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  • What's At Stake?

    4 posts, 3 voices, 312 views, started Nov 13, 2008

    Posted on Thursday, November 13, 2008 by Dee Dee Shaw

    •  



    • Sapphire
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      From Perfect Body Shape training:
      What's at Stake?
      According to a World Health Organization study published in 2005, 36 out of 100 men and 42 out of 100 women in the U.S. are obese (30% or more of an individuals body mass is made up of fatty tissue). More recent estimates show that more than 75 million people in the U.S. alone are obese and that another 105 million are overweight, according to the American Obesity Association.

      So what's at stake? The quality and length of our lives are at stake. Take a few moments to study the following statistics:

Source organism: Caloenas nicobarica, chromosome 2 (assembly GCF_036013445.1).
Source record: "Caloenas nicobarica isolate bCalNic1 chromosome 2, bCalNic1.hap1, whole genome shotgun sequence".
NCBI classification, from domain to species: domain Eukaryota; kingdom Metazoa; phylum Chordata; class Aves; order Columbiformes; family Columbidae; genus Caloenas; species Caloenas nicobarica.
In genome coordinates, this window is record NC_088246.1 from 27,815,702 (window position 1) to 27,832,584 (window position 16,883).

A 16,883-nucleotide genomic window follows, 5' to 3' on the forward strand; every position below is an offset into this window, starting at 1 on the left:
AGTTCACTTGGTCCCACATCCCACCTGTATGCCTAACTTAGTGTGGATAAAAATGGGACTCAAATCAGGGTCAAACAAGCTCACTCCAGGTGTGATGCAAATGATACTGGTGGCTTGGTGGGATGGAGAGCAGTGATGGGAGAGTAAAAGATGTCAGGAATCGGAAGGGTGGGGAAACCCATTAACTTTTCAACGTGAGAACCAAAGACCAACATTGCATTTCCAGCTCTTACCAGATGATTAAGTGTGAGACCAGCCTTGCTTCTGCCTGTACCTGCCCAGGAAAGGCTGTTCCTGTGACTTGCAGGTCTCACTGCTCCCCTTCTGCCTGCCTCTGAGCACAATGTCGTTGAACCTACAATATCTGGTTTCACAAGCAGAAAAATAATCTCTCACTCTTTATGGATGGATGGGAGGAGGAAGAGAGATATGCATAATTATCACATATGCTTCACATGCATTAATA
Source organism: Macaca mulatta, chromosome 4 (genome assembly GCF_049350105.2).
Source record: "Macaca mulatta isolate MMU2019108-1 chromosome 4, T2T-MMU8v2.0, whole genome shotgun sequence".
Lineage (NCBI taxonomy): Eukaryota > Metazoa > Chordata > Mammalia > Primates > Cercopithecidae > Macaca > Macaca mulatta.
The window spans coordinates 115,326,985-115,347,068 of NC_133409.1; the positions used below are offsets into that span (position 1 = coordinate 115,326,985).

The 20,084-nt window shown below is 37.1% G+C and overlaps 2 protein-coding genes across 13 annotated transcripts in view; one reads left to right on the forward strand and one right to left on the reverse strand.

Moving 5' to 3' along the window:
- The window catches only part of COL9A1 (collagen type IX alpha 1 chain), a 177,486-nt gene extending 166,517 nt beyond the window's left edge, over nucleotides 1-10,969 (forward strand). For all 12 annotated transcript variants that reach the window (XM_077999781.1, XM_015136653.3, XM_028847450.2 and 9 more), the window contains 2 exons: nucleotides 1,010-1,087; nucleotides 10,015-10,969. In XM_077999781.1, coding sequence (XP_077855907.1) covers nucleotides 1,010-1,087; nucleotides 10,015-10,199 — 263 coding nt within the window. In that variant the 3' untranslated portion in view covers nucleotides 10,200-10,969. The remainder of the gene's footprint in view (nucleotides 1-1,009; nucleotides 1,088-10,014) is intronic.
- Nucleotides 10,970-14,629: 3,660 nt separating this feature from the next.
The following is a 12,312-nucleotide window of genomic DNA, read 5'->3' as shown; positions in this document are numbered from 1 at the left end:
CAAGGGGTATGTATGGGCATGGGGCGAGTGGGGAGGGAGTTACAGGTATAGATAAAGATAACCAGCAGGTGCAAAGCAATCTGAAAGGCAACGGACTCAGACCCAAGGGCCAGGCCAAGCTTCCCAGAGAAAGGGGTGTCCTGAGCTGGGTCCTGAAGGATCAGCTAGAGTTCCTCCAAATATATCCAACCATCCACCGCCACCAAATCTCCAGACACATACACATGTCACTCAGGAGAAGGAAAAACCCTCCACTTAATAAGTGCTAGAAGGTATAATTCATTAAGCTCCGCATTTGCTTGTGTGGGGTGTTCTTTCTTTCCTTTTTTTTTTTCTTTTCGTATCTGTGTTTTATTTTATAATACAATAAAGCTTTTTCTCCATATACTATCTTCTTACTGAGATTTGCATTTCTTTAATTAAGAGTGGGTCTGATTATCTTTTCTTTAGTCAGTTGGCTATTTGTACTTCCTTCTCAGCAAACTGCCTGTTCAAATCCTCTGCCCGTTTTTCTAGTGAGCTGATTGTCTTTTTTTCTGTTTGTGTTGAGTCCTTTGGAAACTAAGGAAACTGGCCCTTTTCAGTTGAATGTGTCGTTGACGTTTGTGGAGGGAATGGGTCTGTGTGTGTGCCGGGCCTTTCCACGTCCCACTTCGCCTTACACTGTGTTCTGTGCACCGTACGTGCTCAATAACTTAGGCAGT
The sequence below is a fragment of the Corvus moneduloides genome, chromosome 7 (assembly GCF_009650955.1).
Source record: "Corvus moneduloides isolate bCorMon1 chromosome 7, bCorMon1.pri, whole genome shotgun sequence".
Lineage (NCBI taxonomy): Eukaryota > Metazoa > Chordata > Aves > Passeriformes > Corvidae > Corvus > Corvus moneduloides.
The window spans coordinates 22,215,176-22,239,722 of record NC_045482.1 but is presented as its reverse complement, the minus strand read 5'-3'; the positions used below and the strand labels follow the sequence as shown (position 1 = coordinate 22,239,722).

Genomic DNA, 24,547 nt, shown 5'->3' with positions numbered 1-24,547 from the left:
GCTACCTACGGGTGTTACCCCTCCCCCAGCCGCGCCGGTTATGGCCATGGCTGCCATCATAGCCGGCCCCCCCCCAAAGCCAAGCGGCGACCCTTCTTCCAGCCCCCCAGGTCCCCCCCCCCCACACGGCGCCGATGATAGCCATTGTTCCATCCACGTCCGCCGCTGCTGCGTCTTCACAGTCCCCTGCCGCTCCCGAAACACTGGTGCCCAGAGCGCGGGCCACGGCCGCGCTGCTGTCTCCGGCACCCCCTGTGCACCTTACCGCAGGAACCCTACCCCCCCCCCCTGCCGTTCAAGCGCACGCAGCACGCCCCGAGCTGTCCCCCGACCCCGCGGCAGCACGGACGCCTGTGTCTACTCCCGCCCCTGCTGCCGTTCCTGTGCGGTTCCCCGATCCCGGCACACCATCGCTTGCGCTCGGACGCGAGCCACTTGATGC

Obesity
      On the verge of surpassing smoking as the #1 cause of preventable death.
      Cost of obesity reached $75 billion in 2003.
      Over 2/3rds of all Americans are overweight.
      16% of children between the age of 6 and 17 are obese.
      Obesity has been identified as a major contributor to an increase in disability.
      Studies have shown that Obesity threatens life expectancy.
      Severe obesity is on the rise!

      Research continues to show what a severe health risk being overweight and obese represents. Take a look at this excerpt from an article in the American Journal of Public
      Health, from June 2001 (115:229-235): "Among more than 9,500 Americans surveyed, obesity was associated with higher rates of chronic medical problems and a poorer quality of life more than was alcohol abuse, smoking and poverty.
      What’s more, there are more overweight and obese adults in the US today than there are smokers or problem drinkers, according to findings published in the current issue of the
      British Journal of Public Health.
      While 36% of respondents were overweight and 23% were obese, about 14% were poor, 6% heavy drinkers and 19% daily smokers. These findings highlight the need for public programs that target obesity rates in America.